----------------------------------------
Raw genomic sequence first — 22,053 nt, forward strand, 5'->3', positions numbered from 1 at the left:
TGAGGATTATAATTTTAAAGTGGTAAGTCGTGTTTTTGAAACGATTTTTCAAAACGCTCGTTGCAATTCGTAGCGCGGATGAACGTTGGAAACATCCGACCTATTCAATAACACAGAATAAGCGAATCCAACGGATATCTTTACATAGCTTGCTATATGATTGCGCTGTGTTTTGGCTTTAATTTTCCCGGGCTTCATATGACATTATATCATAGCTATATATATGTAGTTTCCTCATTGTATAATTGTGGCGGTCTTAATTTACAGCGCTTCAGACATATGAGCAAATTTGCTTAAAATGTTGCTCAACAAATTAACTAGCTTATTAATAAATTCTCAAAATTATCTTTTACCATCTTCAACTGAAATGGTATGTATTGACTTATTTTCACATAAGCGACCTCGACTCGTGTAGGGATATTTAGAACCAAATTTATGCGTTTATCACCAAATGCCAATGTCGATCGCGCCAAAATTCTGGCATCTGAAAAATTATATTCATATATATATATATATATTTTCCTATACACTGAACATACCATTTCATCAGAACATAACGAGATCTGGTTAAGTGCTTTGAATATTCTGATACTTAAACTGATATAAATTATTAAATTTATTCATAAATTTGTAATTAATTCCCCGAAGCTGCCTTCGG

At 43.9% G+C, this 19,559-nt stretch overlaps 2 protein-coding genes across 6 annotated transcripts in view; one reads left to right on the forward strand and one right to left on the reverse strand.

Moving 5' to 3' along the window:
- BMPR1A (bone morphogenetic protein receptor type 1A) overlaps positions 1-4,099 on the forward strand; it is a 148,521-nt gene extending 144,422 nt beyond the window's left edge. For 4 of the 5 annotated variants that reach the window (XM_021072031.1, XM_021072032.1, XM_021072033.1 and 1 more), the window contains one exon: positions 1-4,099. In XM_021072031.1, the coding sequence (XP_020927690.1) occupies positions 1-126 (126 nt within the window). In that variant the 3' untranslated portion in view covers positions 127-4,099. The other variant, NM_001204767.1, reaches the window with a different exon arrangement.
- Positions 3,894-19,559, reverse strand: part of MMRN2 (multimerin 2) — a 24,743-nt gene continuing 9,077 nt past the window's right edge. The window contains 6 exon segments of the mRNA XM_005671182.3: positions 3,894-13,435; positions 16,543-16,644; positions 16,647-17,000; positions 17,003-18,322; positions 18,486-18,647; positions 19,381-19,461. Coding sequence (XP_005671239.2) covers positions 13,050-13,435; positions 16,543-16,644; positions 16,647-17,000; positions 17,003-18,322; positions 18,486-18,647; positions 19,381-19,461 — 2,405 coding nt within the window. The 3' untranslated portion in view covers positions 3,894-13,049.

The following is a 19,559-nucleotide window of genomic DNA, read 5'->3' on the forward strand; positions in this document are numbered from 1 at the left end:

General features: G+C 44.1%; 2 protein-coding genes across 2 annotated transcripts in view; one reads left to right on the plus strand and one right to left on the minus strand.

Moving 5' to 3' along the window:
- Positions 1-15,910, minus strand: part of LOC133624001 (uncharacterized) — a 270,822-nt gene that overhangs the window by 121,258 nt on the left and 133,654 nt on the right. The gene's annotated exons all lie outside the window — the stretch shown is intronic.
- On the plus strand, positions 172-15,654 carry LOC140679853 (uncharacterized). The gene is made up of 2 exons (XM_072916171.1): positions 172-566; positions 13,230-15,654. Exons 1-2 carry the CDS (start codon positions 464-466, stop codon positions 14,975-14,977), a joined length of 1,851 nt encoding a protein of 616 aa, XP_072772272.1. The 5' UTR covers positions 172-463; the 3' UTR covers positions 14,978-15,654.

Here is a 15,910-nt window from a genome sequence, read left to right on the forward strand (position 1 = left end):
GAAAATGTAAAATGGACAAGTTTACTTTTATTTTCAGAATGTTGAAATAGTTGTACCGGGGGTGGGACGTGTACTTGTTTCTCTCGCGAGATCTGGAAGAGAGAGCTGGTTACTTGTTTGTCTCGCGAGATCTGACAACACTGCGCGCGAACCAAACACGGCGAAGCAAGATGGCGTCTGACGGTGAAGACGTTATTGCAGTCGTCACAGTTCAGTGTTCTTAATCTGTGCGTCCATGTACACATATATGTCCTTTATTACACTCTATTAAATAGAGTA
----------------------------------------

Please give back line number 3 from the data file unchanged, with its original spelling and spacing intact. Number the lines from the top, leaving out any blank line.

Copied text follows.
At 43.9% G+C, this 19,559-nt stretch overlaps 2 protein-coding genes across 6 annotated transcripts in view; one reads left to right on the forward strand and one right to left on the reverse strand.